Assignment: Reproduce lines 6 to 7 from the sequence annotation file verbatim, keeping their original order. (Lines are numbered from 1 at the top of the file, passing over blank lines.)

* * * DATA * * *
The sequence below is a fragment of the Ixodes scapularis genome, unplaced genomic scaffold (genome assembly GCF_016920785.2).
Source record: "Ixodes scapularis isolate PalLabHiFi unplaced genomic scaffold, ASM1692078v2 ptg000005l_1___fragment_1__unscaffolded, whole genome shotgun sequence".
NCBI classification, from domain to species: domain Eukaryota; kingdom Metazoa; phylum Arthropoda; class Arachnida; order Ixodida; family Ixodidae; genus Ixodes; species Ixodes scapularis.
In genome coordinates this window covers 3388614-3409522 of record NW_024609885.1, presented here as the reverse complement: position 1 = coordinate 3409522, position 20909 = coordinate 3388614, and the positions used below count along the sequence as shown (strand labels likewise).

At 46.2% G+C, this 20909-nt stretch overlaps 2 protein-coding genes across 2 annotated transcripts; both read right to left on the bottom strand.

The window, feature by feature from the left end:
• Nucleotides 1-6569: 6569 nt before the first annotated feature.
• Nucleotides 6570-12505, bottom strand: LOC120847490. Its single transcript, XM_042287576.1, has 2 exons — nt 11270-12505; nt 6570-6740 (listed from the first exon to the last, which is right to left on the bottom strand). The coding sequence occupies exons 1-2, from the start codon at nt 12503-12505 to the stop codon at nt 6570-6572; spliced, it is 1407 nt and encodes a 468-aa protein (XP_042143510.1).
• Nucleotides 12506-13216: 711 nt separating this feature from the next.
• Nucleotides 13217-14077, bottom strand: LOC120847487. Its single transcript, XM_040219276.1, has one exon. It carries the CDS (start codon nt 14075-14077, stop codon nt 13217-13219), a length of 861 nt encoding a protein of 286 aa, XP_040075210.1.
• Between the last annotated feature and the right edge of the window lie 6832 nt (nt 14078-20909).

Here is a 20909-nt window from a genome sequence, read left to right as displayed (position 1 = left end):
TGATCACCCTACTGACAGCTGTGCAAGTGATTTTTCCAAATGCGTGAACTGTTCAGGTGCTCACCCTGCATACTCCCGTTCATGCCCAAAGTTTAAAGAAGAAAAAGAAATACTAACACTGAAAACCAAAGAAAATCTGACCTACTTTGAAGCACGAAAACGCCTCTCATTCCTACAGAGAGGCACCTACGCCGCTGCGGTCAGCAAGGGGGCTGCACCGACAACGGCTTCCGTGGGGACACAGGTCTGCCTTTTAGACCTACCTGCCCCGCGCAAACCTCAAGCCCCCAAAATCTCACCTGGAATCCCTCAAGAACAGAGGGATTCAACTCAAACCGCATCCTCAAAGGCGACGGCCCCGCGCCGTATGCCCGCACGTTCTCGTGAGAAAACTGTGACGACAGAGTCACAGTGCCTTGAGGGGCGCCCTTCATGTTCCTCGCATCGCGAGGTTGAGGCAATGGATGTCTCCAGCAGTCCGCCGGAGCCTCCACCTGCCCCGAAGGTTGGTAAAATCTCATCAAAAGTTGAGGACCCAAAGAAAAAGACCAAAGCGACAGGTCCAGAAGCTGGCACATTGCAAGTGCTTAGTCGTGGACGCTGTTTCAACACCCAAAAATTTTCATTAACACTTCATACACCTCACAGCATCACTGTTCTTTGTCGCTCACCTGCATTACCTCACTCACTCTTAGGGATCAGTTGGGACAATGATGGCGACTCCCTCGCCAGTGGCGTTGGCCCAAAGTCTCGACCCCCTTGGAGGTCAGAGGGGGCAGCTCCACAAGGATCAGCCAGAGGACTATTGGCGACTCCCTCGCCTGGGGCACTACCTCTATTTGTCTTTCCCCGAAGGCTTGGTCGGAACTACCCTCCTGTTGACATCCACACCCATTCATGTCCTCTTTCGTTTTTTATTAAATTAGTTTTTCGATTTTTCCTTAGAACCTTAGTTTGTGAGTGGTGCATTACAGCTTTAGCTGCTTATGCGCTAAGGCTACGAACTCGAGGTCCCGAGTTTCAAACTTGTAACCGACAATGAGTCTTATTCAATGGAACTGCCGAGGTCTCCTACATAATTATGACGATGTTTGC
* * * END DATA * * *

The window, feature by feature from the left end:
• Nucleotides 1-6569: 6569 nt before the first annotated feature.